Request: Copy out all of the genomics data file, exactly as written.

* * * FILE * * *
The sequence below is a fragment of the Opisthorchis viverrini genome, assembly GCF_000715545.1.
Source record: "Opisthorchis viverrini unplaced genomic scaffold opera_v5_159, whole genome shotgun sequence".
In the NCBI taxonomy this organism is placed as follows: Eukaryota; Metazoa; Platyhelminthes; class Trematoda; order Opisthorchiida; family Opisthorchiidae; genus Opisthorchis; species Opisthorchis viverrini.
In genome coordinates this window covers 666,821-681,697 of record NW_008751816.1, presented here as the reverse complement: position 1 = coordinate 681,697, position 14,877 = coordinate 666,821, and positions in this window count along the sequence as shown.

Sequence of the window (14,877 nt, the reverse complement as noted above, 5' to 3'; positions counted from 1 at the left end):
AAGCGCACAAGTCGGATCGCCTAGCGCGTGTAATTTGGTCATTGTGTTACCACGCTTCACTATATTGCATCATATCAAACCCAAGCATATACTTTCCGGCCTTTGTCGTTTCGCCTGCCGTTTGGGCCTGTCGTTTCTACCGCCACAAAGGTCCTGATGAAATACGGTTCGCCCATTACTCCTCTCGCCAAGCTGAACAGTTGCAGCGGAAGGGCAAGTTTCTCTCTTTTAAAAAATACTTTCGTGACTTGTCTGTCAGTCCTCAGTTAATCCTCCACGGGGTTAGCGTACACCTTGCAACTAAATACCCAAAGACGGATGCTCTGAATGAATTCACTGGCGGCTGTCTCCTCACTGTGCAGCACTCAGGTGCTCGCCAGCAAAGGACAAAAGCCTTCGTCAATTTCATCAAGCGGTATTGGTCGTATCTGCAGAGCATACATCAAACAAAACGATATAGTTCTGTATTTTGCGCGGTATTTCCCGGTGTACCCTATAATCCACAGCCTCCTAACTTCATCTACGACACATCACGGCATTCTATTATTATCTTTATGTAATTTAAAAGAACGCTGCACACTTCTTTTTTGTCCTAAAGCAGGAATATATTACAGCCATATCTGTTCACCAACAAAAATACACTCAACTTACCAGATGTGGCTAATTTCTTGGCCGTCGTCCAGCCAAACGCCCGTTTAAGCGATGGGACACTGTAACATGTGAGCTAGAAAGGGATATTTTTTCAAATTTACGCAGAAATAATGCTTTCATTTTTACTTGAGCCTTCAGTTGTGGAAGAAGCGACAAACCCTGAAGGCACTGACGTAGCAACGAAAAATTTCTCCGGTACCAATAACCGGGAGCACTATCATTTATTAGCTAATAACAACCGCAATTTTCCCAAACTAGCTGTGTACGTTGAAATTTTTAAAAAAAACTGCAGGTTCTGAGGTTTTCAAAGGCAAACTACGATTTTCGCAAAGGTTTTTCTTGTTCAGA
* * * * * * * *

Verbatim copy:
The sequence below is a fragment of the Opisthorchis viverrini genome, assembly GCF_000715545.1.
Source record: "Opisthorchis viverrini unplaced genomic scaffold opera_v5_159, whole genome shotgun sequence".
In the NCBI taxonomy this organism is placed as follows: Eukaryota; Metazoa; Platyhelminthes; class Trematoda; order Opisthorchiida; family Opisthorchiidae; genus Opisthorchis; species Opisthorchis viverrini.
In genome coordinates this window covers 666,821-681,697 of record NW_008751816.1, presented here as the reverse complement: position 1 = coordinate 681,697, position 14,877 = coordinate 666,821, and positions in this window count along the sequence as shown.

Sequence of the window (14,877 nt, the reverse complement as noted above, 5' to 3'; positions counted from 1 at the left end):
AAGCGCACAAGTCGGATCGCCTAGCGCGTGTAATTTGGTCATTGTGTTACCACGCTTCACTATATTGCATCATATCAAACCCAAGCATATACTTTCCGGCCTTTGTCGTTTCGCCTGCCGTTTGGGCCTGTCGTTTCTACCGCCACAAAGGTCCTGATGAAATACGGTTCGCCCATTACTCCTCTCGCCAAGCTGAACAGTTGCAGCGGAAGGGCAAGTTTCTCTCTTTTAAAAAATACTTTCGTGACTTGTCTGTCAGTCCTCAGTTAATCCTCCACGGGGTTAGCGTACACCTTGCAACTAAATACCCAAAGACGGATGCTCTGAATGAATTCACTGGCGGCTGTCTCCTCACTGTGCAGCACTCAGGTGCTCGCCAGCAAAGGACAAAAGCCTTCGTCAATTTCATCAAGCGGTATTGGTCGTATCTGCAGAGCATACATCAAACAAAACGATATAGTTCTGTATTTTGCGCGGTATTTCCCGGTGTACCCTATAATCCACAGCCTCCTAACTTCATCTACGACACATCACGGCATTCTATTATTATCTTTATGTAATTTAAAAGAACGCTGCACACTTCTTTTTTGTCCTAAAGCAGGAATATATTACAGCCATATCTGTTCACCAACAAAAATACACTCAACTTACCAGATGTGGCTAATTTCTTGGCCGTCGTCCAGCCAAACGCCCGTTTAAGCGATGGGACACTGTAACATGTGAGCTAGAAAGGGATATTTTTTCAAATTTACGCAGAAATAATGCTTTCATTTTTACTTGAGCCTTCAGTTGTGGAAGAAGCGACAAACCCTGAAGGCACTGACGTAGCAACGAAAAATTTCTCCGGTACCAATAACCGGGAGCACTATCATTTATTAGCTAATAACAACCGCAATTTTCCCAAACTAGCTGTGTACGTTGAAATTTTTAAAAAAAACTGCAGGTTCTGAGGTTTTCAAAGGCAAACTACGATTTTCGCAAAGGTTTTTCTTGTTCAGA